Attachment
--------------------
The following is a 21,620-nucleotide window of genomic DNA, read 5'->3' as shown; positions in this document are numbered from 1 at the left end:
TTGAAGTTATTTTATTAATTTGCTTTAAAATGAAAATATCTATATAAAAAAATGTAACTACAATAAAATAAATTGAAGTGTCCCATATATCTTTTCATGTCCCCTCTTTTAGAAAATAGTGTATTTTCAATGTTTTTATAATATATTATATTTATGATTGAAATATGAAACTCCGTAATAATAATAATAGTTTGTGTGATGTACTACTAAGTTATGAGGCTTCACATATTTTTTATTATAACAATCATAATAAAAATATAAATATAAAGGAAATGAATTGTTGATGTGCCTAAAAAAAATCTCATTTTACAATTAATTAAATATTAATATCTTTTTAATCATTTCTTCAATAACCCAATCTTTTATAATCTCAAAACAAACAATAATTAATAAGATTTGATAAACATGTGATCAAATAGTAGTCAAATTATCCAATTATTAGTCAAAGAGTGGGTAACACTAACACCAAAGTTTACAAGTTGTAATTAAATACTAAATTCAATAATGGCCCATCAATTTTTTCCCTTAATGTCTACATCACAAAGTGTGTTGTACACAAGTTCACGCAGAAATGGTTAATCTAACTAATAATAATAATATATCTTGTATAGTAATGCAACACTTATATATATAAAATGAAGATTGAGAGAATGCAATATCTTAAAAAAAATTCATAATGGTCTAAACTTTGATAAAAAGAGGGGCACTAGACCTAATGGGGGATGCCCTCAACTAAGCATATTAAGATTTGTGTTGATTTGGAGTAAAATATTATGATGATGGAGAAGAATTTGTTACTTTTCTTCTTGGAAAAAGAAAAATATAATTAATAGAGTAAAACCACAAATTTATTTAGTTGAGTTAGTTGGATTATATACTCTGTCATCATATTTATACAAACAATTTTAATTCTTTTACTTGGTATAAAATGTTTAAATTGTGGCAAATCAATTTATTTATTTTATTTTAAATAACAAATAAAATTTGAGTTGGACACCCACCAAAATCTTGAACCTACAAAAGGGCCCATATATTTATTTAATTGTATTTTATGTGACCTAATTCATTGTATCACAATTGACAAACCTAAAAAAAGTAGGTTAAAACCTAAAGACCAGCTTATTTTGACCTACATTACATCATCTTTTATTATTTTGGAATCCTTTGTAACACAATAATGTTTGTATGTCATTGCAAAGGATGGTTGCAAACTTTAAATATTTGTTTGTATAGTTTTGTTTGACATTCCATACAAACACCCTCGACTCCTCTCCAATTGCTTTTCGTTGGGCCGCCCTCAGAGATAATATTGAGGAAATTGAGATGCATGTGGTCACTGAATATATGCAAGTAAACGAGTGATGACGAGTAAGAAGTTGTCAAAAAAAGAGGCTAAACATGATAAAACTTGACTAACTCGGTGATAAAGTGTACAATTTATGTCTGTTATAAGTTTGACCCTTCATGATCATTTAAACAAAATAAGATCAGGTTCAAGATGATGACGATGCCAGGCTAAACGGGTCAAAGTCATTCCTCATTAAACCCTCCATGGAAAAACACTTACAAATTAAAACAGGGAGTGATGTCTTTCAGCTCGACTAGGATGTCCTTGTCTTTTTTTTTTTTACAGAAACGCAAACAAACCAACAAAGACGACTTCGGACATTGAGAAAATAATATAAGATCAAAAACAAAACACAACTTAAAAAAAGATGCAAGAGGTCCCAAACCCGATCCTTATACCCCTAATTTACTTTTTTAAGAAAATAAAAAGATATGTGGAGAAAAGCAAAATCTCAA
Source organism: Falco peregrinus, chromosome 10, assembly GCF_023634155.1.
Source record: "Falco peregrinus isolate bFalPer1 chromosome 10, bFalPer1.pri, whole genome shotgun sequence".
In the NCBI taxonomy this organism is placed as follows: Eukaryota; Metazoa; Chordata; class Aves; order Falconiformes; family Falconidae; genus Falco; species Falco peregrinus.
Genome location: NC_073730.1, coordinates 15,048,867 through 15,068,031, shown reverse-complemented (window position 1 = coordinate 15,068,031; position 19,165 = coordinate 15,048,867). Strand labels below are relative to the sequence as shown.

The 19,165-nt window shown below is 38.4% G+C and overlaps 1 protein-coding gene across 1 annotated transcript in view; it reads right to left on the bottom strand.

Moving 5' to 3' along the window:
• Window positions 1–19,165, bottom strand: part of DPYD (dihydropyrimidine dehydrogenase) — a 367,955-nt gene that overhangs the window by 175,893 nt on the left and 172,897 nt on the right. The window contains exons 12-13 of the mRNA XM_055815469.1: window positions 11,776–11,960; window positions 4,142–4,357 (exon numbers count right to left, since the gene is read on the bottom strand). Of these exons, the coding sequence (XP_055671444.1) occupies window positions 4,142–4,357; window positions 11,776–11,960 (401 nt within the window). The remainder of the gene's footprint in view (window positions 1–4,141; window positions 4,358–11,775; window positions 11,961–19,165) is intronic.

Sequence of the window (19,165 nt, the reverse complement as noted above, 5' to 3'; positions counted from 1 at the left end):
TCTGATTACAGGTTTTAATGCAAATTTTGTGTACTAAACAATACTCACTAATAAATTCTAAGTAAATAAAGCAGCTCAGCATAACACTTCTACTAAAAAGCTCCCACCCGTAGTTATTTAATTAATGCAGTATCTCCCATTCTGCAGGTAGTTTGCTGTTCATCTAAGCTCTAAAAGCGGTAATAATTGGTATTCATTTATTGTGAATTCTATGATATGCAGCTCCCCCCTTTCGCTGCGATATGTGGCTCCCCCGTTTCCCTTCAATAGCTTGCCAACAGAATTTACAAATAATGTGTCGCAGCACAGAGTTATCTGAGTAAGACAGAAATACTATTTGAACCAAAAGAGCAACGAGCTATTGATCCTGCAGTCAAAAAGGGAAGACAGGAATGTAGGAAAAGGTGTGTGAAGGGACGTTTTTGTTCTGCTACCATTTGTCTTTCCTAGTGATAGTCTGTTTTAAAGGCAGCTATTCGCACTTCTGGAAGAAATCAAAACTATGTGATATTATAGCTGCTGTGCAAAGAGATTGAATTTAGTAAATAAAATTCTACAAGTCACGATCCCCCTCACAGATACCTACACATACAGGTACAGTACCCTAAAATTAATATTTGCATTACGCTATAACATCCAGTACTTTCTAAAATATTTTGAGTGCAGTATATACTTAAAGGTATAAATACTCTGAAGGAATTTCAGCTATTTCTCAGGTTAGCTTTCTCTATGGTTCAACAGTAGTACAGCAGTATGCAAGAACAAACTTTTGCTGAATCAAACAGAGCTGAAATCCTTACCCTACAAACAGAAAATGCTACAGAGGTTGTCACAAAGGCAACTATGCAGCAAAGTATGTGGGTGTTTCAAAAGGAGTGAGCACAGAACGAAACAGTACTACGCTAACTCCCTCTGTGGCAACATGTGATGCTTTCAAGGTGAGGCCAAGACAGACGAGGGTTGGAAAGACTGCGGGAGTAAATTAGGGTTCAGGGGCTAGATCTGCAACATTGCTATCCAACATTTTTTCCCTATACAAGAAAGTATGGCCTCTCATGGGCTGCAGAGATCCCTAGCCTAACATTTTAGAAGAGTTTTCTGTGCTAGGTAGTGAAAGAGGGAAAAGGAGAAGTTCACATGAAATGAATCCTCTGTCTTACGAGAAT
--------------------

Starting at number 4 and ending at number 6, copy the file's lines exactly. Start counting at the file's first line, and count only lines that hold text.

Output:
Source record: "Falco peregrinus isolate bFalPer1 chromosome 10, bFalPer1.pri, whole genome shotgun sequence".
In the NCBI taxonomy this organism is placed as follows: Eukaryota; Metazoa; Chordata; class Aves; order Falconiformes; family Falconidae; genus Falco; species Falco peregrinus.
Genome location: NC_073730.1, coordinates 15,048,867 through 15,068,031, shown reverse-complemented (window position 1 = coordinate 15,068,031; position 19,165 = coordinate 15,048,867). Strand labels below are relative to the sequence as shown.